Heathrow Airport: Supreme Court gives go-ahead for third runway, despite climate campaigns

Pictured: An artist's impression of the expanded airport from above

One of the lawyers fighting against the expansion, Tim Crosland of Plan B Earth, released a statement on Twitter late on Tuesday (15 December) revealing the decision. He broke the Supreme Court’s embargo on the decision, set for this morning (16 December) calling his decision to do so “an act of civil disobedience”.

Crosland’s statement reiterated the decision made by the Court of Appeal back in February – that the emissions resulting from flights from the third runway would breach the UK’s Paris Agreement compliance. The Court sided with Heathrow as local authorities and citizens’ groups asked for a block on noise pollution and air pollution grounds, but ultimately decided that the expansion was incompatible with international climate agreements.

“The pandemic has reminded us of our subjection to natural laws,” Crosland wrote.

”The Paris Temperature Limit is all that divides us from a grim future of crisis upon crisis.”

Crosland argues that all climate-related justifications for the expansion are based on the Paris Agreement’s less ambitious 2C scenario – despite the IPCC’s research outlining the negative consequences this level of temperature rise would have on biodiversity, water security and the economy.

Since Crosland published the statement, the Supreme Court has confirmed that it has given the theoretical go-ahead to Heathrow Airport. The UK Government upheld its promise not to push for the expansion after the Court of Appeal’s decision; the new challenge was pushed forward by the airport’s corporate arm instead.

In a decision briefing aired virtually from 9.45am, representatives for the Supreme Court said that the government could not be held responsible for policymakers’ comments to the media, green groups and MPs on the Paris Agreement. The argument is that appeals can only be won when actual written policy is broken.

The representatives also concluded that Heathrow and the Government have taken the Paris Agreement into account and were not legally required to do so to a greater level. Environmental reports were found to be adequate and consultations deemed to give fair voice to opponents.

Heathrow notably lost its title as Europe’s busiest airport amid the Covid-19 pandemic. In February, the airport stated that Paris’s Charles de Gaulle airport is “growing at twice the rate and is set to overtake as Europe’s leading hub airport within the next two years”.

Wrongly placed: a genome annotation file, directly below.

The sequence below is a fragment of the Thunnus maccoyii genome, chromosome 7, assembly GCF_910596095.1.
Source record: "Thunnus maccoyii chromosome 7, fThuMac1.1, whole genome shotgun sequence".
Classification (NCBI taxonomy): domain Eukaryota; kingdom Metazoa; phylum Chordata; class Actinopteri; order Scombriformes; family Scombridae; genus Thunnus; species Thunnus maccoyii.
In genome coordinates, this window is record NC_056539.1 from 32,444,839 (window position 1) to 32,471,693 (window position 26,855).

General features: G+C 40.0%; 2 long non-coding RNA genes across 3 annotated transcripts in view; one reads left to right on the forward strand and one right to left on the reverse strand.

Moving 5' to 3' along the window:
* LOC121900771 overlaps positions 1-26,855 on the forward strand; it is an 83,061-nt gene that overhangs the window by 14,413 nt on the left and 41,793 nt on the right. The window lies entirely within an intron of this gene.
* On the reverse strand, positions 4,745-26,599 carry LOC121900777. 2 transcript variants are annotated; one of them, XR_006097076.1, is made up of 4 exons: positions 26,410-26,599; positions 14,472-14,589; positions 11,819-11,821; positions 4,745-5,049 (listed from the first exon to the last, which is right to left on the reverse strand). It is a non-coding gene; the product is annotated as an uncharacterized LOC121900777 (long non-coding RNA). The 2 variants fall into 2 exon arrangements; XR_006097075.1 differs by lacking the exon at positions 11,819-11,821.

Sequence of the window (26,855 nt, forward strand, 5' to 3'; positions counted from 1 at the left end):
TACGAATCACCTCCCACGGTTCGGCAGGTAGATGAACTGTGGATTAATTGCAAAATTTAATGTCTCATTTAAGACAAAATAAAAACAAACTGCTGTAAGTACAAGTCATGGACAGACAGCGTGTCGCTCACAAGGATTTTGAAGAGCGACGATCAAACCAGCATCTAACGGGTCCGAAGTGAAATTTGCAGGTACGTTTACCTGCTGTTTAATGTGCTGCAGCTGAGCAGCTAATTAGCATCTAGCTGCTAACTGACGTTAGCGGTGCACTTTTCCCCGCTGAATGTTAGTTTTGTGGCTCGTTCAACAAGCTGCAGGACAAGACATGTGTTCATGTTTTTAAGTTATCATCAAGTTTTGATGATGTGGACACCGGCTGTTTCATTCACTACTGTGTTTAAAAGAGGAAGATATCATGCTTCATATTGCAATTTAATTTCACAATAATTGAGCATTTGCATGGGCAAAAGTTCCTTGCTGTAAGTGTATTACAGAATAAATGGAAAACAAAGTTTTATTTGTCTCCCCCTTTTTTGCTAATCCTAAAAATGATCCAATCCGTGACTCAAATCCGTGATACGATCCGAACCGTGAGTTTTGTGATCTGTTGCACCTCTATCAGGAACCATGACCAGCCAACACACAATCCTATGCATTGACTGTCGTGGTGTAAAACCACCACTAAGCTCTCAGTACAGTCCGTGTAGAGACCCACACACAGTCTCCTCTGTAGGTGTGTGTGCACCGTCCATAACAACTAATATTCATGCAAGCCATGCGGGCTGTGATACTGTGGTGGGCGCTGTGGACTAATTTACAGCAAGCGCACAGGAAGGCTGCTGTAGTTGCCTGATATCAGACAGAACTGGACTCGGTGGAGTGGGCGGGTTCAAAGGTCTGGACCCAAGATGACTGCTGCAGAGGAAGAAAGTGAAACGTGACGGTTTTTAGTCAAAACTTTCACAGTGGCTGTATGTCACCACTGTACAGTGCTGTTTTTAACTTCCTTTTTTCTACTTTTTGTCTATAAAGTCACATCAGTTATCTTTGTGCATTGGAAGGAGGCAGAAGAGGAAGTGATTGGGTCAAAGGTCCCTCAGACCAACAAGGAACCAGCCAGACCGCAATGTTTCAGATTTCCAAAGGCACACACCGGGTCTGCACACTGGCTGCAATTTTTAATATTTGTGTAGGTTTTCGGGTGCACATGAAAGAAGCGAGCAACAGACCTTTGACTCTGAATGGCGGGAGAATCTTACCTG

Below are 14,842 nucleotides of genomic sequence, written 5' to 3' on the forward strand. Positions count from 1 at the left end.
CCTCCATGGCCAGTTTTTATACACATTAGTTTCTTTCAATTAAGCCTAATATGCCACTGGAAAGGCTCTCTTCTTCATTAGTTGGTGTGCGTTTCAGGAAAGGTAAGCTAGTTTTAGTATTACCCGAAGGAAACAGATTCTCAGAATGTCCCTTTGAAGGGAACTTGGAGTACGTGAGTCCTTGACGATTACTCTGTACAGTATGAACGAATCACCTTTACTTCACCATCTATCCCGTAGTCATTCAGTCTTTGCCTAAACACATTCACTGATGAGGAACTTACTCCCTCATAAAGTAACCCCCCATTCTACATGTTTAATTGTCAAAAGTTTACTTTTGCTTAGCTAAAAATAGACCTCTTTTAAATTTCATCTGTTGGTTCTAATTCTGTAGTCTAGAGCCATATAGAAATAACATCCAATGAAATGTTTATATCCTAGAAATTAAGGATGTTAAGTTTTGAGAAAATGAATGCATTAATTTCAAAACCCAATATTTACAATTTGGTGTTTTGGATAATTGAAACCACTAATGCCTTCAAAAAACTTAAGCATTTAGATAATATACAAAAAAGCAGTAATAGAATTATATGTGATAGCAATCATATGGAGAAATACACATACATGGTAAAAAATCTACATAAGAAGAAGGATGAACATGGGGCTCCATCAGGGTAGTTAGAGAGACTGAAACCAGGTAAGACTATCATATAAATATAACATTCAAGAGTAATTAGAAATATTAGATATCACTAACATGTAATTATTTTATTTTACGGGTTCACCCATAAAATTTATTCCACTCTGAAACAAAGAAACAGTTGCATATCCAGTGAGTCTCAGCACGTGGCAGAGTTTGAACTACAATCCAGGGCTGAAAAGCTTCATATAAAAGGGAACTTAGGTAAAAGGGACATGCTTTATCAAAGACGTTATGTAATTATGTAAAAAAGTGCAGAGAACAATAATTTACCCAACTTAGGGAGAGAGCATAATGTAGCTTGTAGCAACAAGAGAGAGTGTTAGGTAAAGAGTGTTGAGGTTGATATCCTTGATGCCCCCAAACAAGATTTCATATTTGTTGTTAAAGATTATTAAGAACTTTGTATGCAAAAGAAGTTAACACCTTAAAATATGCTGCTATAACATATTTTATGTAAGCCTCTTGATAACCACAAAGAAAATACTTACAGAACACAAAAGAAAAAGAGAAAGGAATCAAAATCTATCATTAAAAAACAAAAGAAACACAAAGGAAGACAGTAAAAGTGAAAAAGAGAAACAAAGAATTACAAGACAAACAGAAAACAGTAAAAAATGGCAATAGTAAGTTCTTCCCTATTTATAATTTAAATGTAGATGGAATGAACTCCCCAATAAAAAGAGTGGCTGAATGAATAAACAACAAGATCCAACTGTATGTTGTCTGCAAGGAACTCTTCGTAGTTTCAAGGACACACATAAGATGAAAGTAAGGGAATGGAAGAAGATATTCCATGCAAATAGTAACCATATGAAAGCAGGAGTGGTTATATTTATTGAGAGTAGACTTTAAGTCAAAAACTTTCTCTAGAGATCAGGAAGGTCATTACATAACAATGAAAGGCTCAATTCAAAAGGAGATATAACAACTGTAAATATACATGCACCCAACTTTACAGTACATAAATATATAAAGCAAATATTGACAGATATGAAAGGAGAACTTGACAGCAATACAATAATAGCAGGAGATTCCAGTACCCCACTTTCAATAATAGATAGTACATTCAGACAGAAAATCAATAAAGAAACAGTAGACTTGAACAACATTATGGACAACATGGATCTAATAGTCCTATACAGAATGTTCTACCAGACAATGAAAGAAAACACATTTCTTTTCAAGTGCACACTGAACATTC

At the time, the airport’s chief executive John Holland-Kaye said it would “be an economic disaster” for Heathrow to lose its title as the UK completes the Brexit transition period. He told media outlets that the new runway would be “essential”.

The new runway would see Heathrow Airport go from overseeing 480,000 takeoffs and landings each year to around 740,000. It would not be completed until 2030.

Disappointment and anger

Many green groups have been quick to argue that the Supreme Court’s decision today is not compatible with many of the UK’s green policy packages, including its 2050 net-zero target and the recently-published National Infrastructure Strategy (NIS).

The NIS’s publication was delayed from March to November to give policymakers in the Treasury more time to make it net-zero compatible. Alongside the NIS, Chancellor Rishi Sunak confirmed the launch of a new national investment bank with net-zero as a core remit. The bank will begin operating in the first half of 2021. While rules on financing are yet to be sharpened, EU’s investment bank notably moved to end financing for airport expansions last month.

Responding to the Supreme Court’s decision, the Climate Coalition’s campaign director Clara Goldsmith said that all 140 member organisations are “very disappointed”. The Coalition represents some of the UK’s biggest charities including the National Trust, Women’s Institute, Oxfam and RSPB.

To fulfil the Prime Minister’s ambition for a green industrial revolution, the only infrastructure projects going ahead must be those that reduce emissions and boost green jobs,” Goldsmith said. “The Government must now confirm that they will abandon any plans for aviation expansion, including at Heathrow. Failure to do so would bust the UK’s carbon budgets and undermine the UK’s climate reputation.”

Friends of the Earth’s head of legal, Will Rundle, said the organisation is ready to “fight all the way” against the expansion. 
“With ever stronger climate policy commitments that Heathrow must meet, it remains unlikely it will ever get planning permission for the third runway,” Rundle said. “We are in this for people everywhere facing climate breakdown right now, and for the next generation who are being left to inherit a world changed for the worse.”

Plan B Earth has also said it will continue to oppose the third runway.

Sarah George  

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